Innovation not core for majority of Australian businesses
Innovation is not core for 75 per cent of Australian businesses, yet nearly two-thirds of business leaders believe they have the capability to drive innovation programs, a business technology provider revealed.
Ricoh, a provider of smart workplace technology, recently announced the findings of its Workplace Innovation Index, a new look into the challenges Australian organisations face with driving innovation and adapting to change.
In a survey of business leaders conducted on behalf of Ricoh by StollzNow Research, only one-quarter believe innovation is core to their business. However, a solid 40 per cent believe they must innovate for survival. Additionally, nearly two-thirds of business leaders believe they have the capability to drive innovation programs.
While slightly more than one in four business leaders (26 per cent) say innovation is important, they concede the organisation is tied down with a need to focus on current operations.
"In today’s rapidly changing economy, innovation is a must and should not be seen as a ‘nice to have’ or a ‘department’," Ricoh Australia CEO Andy Berry said. "The research reveals significant disparities between what Australian organisations are pursuing and what is seen as important.
"We know innovation can deliver operational improvements and new business opportunities, but we’re not elevating its strategy value, from the boardroom to front-line staff."
Australia trailing behind
According to the 2018 Global Innovation Index, Australia ranks down at number 20 in the list, behind much smaller economies such as Ireland and Luxembourg. It is also the first in the list to be rated with an income group ‘weakness’, with an overall score of 52.00 (68.40 is highest, 15.00 is lowest).
In Australia, Ricoh’s Workplace Innovation Index scores Australian companies 68 out of 100. The index is an average of key workplace efficiency and innovation attitudes, including attitudes towards innovation; processes for evaluating needs of staff; internal processes; the value of collaboration; and senior management’s vision for introducing innovation programs.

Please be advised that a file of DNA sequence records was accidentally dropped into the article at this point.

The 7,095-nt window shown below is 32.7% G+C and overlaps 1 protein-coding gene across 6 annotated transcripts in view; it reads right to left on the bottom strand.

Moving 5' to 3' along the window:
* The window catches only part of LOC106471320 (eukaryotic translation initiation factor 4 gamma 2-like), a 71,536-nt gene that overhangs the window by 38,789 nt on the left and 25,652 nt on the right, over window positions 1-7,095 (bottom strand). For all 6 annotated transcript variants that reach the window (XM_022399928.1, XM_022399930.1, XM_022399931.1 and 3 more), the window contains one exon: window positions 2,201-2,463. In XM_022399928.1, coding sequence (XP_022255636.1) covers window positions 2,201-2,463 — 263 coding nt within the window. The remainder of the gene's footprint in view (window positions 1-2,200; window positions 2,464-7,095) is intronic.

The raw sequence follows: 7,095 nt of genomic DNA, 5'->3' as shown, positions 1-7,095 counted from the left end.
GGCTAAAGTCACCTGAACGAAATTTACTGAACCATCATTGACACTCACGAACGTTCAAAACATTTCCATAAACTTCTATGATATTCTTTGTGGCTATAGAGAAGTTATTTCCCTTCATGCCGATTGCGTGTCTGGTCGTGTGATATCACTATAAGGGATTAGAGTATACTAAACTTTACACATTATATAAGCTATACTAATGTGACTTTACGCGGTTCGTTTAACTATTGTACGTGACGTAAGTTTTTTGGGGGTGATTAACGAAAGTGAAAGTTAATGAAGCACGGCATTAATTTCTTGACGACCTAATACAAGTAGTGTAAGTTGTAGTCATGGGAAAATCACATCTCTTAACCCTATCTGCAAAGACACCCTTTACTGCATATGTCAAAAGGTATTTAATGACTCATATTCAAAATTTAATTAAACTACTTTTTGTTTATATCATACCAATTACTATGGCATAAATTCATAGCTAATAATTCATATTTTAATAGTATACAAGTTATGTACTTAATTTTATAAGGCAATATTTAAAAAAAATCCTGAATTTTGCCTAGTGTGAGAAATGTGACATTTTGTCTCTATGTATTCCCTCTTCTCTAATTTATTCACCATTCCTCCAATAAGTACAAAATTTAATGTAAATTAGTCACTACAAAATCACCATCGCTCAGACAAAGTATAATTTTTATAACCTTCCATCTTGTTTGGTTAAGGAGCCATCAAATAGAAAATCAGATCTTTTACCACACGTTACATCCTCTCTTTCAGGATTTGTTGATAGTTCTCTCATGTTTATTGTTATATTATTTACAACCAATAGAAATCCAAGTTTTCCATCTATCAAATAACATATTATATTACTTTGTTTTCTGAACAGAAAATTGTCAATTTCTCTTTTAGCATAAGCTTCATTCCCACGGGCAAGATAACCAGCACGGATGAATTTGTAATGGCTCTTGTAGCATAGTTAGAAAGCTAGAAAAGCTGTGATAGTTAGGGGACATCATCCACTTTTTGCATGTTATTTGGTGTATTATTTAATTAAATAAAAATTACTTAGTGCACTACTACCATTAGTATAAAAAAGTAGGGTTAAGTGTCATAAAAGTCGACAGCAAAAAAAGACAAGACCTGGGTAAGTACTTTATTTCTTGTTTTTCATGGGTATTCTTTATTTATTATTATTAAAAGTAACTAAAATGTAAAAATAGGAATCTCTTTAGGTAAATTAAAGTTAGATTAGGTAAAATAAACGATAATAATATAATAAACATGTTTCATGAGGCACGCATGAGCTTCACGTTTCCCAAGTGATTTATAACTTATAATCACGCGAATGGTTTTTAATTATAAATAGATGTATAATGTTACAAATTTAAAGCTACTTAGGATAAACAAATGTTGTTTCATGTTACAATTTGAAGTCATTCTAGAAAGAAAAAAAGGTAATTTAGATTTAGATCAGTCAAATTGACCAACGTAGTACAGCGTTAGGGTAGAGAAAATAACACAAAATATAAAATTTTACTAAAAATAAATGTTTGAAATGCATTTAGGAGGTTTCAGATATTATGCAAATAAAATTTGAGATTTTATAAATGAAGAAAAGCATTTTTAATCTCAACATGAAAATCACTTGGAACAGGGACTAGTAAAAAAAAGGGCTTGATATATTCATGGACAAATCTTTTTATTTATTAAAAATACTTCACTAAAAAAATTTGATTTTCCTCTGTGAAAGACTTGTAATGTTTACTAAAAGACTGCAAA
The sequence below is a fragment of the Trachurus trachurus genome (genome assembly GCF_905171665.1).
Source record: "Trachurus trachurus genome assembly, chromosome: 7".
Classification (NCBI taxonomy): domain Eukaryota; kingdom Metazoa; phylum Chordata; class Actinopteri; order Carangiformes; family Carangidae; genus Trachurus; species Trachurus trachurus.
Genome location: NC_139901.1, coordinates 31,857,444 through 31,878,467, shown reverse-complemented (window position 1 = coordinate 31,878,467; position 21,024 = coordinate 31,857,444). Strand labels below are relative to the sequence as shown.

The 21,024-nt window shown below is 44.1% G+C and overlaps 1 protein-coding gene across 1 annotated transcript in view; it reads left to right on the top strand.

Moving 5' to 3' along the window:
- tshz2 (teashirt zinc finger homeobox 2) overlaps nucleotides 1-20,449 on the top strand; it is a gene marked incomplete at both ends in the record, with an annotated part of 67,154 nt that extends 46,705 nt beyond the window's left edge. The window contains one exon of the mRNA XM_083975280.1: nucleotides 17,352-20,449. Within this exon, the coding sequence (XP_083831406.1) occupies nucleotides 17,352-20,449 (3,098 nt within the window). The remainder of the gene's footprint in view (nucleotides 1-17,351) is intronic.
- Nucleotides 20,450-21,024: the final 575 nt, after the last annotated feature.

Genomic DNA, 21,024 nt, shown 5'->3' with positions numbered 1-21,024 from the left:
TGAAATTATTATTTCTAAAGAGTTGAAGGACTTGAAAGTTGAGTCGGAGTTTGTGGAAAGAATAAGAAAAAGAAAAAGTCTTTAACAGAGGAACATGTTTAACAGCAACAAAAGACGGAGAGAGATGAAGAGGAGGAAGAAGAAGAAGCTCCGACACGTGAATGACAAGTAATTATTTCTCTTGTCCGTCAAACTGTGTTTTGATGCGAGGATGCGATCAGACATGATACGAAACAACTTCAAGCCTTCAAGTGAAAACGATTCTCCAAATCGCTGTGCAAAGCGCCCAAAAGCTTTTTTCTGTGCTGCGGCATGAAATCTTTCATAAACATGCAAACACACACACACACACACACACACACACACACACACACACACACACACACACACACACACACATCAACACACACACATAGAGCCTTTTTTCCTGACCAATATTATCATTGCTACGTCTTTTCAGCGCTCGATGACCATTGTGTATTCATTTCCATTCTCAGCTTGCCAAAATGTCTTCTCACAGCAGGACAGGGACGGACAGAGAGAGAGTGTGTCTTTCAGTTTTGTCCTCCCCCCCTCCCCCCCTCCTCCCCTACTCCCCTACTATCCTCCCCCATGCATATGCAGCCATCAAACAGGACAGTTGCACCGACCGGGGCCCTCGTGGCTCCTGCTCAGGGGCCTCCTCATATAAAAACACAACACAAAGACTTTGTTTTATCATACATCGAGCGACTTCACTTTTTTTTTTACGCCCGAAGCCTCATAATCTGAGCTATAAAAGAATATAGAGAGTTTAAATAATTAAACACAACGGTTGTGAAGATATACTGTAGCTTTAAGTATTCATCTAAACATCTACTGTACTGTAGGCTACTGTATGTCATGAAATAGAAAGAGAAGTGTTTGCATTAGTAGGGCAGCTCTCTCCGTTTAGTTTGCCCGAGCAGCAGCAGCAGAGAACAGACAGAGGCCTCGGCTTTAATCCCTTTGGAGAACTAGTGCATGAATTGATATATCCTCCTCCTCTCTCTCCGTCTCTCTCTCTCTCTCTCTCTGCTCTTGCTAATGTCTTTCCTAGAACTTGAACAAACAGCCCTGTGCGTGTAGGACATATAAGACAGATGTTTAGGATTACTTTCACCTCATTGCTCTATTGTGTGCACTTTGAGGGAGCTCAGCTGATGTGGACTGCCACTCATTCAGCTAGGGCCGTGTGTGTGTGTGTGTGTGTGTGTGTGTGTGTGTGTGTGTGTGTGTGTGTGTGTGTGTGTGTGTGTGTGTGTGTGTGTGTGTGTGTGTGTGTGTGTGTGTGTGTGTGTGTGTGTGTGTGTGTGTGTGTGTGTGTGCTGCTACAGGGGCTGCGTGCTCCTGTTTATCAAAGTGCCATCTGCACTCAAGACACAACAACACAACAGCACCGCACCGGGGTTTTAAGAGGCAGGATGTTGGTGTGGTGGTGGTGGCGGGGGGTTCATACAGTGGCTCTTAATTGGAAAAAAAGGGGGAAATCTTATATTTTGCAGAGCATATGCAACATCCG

"While the Australian business climate is faring well, we are not exploiting innovation to its full potential," Mr Berry said.
Required level of clarity lacking
The Workplace Innovation Index also shows that 60 per cent of Australian organisations do not have a required level of clarity around systems and processes, which is holding back increases in efficiency.
Furthermore, nearly twice the rate of senior executives are more likely to feel internal policies and processes are ‘clear and consistent’ compared with their line of business manager colleagues, indicating a clear disconnect.
Worryingly, Ricoh said, nearly two-thirds (61 per cent) of business leaders report productivity loss when new systems and processes are introduced.
The research also points out that collaboration and cultural change are required to bridge the gap between innovation skills and outcomes.
According to Mr Berry, the culture of any large organisation cannot be shifted unless the people are willing to change, no matter how solid your business case or how stark the threat of disruption.
"The best thing we can do as leaders is to answer the big inevitable question: why? The clearer we can explain why we are changing, where we are heading, or how we will get there, the more our people will trust us to lead them there," he concluded.
Innovation is a key driver of productivity
In its most recent Small Business White Paper, the Institute of Public Accountants (IPA) recognised that local businesses face a wide range of barriers to innovation, suggesting that policy to support innovation needs to be flexible and broad-based.
Talent, not technology, is the key, the IPA emphasised, warning that if wider skill requirements are not addressed there are likely to be bottlenecks created downstream in the process.
“Technical skills across the workforce, and particularly interdisciplinary skills that bridge areas of expertise, are particularly important for innovation and are often subject to market failures,” the IPA added.